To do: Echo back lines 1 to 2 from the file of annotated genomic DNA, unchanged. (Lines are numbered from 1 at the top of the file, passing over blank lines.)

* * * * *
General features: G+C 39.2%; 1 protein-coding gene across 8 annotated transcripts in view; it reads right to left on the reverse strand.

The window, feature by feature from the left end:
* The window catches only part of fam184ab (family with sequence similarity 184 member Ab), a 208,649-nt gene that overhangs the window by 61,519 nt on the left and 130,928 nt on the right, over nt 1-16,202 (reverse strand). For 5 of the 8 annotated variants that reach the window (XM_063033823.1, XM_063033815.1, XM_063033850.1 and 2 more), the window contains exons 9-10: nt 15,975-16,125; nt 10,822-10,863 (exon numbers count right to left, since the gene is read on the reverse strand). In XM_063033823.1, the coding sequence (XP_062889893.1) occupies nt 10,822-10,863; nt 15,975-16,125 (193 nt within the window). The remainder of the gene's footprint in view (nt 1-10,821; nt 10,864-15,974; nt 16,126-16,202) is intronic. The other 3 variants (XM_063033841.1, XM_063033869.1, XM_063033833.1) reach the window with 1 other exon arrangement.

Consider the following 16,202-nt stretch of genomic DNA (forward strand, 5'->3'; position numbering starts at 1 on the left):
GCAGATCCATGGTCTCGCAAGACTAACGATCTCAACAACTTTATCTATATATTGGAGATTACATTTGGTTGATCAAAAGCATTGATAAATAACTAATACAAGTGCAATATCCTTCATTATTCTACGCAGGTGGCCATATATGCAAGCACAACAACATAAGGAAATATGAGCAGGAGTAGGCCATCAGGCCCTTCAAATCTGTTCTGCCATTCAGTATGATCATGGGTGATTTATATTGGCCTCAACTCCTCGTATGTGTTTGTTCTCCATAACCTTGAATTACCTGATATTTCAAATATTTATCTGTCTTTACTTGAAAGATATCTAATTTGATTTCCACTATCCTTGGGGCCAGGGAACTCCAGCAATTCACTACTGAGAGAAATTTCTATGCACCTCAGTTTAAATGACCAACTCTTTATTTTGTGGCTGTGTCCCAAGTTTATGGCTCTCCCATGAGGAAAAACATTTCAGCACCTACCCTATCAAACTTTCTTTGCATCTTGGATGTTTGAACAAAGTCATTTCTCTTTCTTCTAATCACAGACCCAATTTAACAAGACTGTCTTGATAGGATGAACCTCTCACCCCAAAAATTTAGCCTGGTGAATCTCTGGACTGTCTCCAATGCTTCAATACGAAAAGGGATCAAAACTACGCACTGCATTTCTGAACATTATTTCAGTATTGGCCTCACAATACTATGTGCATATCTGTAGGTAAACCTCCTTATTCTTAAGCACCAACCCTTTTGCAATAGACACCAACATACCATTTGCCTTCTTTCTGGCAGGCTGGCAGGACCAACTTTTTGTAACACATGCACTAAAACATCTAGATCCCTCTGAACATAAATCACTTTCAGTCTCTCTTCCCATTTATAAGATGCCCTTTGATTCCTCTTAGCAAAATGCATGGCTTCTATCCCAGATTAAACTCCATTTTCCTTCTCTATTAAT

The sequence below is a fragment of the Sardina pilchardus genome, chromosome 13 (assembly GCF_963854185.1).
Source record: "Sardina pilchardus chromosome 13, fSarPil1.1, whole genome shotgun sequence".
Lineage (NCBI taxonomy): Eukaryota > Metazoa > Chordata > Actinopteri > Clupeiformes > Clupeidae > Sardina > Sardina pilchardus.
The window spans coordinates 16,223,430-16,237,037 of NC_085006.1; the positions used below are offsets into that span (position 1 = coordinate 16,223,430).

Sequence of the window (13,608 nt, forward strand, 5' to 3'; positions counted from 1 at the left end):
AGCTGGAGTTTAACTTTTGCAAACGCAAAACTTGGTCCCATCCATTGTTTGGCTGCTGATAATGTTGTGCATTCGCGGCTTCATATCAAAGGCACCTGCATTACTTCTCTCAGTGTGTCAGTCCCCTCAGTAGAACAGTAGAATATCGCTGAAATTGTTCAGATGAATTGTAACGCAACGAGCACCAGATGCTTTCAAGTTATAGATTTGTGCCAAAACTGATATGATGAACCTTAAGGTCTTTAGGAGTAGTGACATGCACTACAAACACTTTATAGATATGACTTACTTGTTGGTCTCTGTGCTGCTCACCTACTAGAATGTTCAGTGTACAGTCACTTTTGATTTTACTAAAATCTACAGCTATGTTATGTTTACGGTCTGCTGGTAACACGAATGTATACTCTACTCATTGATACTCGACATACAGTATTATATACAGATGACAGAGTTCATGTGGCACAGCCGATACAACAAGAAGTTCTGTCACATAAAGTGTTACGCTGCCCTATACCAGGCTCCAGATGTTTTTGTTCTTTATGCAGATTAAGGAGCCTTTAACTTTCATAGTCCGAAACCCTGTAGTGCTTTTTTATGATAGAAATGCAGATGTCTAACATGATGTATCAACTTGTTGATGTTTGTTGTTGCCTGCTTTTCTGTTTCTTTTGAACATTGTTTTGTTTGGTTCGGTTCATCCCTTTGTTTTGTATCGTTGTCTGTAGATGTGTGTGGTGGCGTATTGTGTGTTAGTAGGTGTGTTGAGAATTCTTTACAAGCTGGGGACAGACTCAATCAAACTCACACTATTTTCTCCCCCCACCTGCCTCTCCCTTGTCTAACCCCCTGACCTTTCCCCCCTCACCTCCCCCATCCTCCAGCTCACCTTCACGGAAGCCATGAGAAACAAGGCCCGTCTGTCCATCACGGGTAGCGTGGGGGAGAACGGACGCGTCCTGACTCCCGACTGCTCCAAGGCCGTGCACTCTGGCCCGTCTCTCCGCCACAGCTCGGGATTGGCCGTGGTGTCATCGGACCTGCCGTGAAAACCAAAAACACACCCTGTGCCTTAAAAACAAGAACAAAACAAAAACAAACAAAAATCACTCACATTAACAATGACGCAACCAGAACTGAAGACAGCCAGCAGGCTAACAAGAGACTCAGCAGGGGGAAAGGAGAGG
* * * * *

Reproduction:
General features: G+C 39.2%; 1 protein-coding gene across 8 annotated transcripts in view; it reads right to left on the reverse strand.

The window, feature by feature from the left end: